# Beautiful, intriguing, elegant ideas

### #1

Posted 29 December 2012 - 12:12 AM

I'll start. Kepler's Second Law of Planetary Motion. This is the one which says if the orbit of a planet around a heavier body (i.e. sun) is an ellipse, and if one considers the distance the planet travels along the ellipse in the same amount of time, but at two different parts of the ellipse; one span being near perihelion and another near aphelion, the areas "covered" will be equal.

The idea I am trying to convey, which most of the readers here already know, is much more clearly stated with an accompanying diagram. Also, some of you probably know how to just use language better to express his seminal idea more simply and clearly.

Back to the point; I think this idea is stunning. The geometry of euclidean space is such, and the nature of gravity within that space is such, that it sweeps out equal areas. Who would have thought....!!

### #2

Posted 29 December 2012 - 04:49 AM

### #3

Posted 29 December 2012 - 10:28 AM

m® = m(0)/sqrt(1 - v^2/c^2)

Also very elegant is how e = mc^2 is directly derived from the above expression for relativistic mass; first restate the equation for relativistic mass as:

m® = m(o)*(1 - v^2/c^2)^-1/2

...using the binomial theorum to expand the above expression in a power series:

m® = m(0)(1 + 1/2(v^2/c^2) + 3/8(v^4/c^4) +....)

...which, when v is small, converges rapidly to:

m® = m(0) + 1/2 m(o)v^2(1/c^2)

...now, multiply both sides by c^2

m®c^2 = m(o)c^2 + 1/2m(0)v^2

...the last term on the right side is ordinary kinetic energy, the left term on the right side is the intrinsic energy of a body at rest. The term on the left is usually encapsulated as simply 'e', which incorporates both the intrinsic "rest" energy and kinetic energy expressions on the right.

*thanks to Feynman's "Lectures on Physics", pp 15-8 through 15-11 for providing this clear, and surprisingly straightforward mathematical explanation.

### #4

Posted 29 December 2012 - 02:48 PM

### #5

Posted 29 December 2012 - 04:31 PM

### #6

Posted 29 December 2012 - 08:55 PM

I would say that the beauty of your example lies in the mathematics, not in the science, and that the line between the two is in itself interesting. I cannot think, offhand, of a scientific idea that is beautiful without it receiving a mathematical formulation. This is one of the main points of Penrose's The Road to Reality, section 34.2 (page 1014). I can think of beautiful experiments--Newton's prism--but scientific ideas...? On the other hand, mathematics is filled with beauty---IMHO. Thanks for your example.

Dark skies.

Jack

### #7

Posted 29 December 2012 - 09:43 PM

In his Nicomachean Ethics, Aristotle asserted that persons are not born morally good or bad but are taught good behavior and bad behavior. This idea was the birth of all subsequent moral education in the western world. If good behavior could be learned, it could then be taught.

To make this point Aristotle contrasted moral values with things that happened "by nature". He pointed out that things which occurred "by nature" always happened the same way regardless of how many attempts were made to change their "way"; their "habit". One example he used was that although a person could be taught to be generous, a flame could never be taught to burn downwards.

However, in his 1869 Christmas lectures to children at the Royal Institution of Great Britain entitled The Chemical History of a Candle, Michael Faraday described and executed an experiment in which the fire of a candle was induced to burn downwards.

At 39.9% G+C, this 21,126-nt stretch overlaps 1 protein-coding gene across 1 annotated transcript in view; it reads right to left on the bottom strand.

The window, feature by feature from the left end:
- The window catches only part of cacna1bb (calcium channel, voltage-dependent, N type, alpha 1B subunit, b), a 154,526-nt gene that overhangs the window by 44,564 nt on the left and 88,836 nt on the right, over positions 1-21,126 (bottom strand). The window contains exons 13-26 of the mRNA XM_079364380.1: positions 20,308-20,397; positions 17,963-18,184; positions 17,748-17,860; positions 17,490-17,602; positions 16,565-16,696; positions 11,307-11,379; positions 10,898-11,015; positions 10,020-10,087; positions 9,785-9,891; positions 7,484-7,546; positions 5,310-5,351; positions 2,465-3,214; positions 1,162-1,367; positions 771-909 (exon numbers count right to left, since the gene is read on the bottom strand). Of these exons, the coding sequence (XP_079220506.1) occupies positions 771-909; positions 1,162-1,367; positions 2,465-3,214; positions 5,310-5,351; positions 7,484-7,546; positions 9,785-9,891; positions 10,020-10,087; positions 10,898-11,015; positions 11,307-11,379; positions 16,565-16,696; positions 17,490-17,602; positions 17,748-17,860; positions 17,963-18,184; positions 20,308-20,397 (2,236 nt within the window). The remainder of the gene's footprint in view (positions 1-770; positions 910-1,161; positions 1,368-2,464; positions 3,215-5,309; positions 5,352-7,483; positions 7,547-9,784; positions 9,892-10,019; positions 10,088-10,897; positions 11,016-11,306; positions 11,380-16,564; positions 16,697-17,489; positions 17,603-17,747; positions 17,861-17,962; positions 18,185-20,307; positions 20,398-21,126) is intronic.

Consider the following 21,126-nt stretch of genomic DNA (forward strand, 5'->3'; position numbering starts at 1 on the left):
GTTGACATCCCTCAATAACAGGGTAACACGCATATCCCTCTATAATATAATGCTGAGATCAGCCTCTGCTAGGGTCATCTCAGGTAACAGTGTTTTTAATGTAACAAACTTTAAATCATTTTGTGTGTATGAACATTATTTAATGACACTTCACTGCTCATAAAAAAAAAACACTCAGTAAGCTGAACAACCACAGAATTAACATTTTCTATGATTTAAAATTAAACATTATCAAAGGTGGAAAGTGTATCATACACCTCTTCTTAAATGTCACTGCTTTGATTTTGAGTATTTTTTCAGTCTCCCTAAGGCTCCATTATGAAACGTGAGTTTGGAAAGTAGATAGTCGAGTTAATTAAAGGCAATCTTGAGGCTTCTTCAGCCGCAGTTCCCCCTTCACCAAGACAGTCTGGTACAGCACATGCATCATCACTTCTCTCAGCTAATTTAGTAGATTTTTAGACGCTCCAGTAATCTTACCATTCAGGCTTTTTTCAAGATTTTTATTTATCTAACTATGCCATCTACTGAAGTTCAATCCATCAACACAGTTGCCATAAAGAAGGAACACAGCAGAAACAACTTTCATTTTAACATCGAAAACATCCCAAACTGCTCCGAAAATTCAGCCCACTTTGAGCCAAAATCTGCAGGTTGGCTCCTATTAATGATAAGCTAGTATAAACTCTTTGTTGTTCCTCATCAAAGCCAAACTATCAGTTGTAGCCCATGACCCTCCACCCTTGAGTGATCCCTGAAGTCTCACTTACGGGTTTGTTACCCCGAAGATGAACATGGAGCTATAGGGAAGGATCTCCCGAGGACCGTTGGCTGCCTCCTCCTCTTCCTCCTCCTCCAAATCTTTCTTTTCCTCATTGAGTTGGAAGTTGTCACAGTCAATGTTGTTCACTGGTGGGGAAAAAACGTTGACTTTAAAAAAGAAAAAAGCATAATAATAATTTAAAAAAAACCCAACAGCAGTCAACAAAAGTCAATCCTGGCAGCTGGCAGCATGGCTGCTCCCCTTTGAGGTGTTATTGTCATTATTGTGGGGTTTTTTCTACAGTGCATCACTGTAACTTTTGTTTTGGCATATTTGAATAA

This novel idea, experiment and description in no way affect Aristotle's ethical ideas. However they do evidence an improvement of modern science compared to the more deductive methodology of ancient science; the importance of testing assumptions such as, fire always burns upwards.

### #8

Posted 29 December 2012 - 10:25 PM

### #9

Posted 30 December 2012 - 07:02 AM

### #10

Posted 30 December 2012 - 01:39 PM

Dave Mitsky

### #11

Posted 30 December 2012 - 03:31 PM

### #12

Posted 30 December 2012 - 03:39 PM

### #14

Posted 31 December 2012 - 10:41 AM

This is the one I was going to reply with too.e^(i*pi) = -1

The Euler identity. A simple looking equation but it involves three fundamental constants - e, pi and i. (And 1 if you count that as a fundamental constant.)

I don't understand most of the maths behind it, but it's one of the most thought-provoking single lines of mathematics known...

### #15

Posted 31 December 2012 - 01:34 PM

e^(i*pi) = -1

-i^2 like

You can argue, this is the most important formula in all of science and engineering.

-drl

### #16

Posted 31 December 2012 - 02:44 PM

You can argue, this is the most important formula in all of science and engineering.

I always thought that honor belonged to the formula for beer...

### #17

Posted 31 December 2012 - 04:12 PM

### #18

Posted 31 December 2012 - 05:53 PM

#### Attached Files

### #19

Posted 31 December 2012 - 08:26 PM

### #20

Posted 01 January 2013 - 04:24 PM

You can argue, this is the most important formula in all of science and engineering.

I always thought that honor belonged to the formula for beer...

Zounds, I had forgot the beer.

-drl

### #21

Posted 02 January 2013 - 11:50 AM

This demonstrated the truth of the proof not trigonometrically, or algebraically, or even with the use of the axioms and conclusions of geometry, but in a totally visual manner.

### #22

Posted 02 January 2013 - 12:03 PM

Can we prove (or disprove) similar for, say, cubes?Demonstration of the Pythagorean Theorem using squares (actual squares)

### #23

Posted 02 January 2013 - 01:09 PM

magic square examples

### #24

Posted 02 January 2013 - 02:34 PM

That totally blew my mind! (which probably explains a few other things.)

### #25

Posted 02 January 2013 - 03:49 PM

a+b/a = a/b = 1.618033988...

and its reciprocal b/a = 0.618033988...

I used it quite a bit back in my cabinet-making days.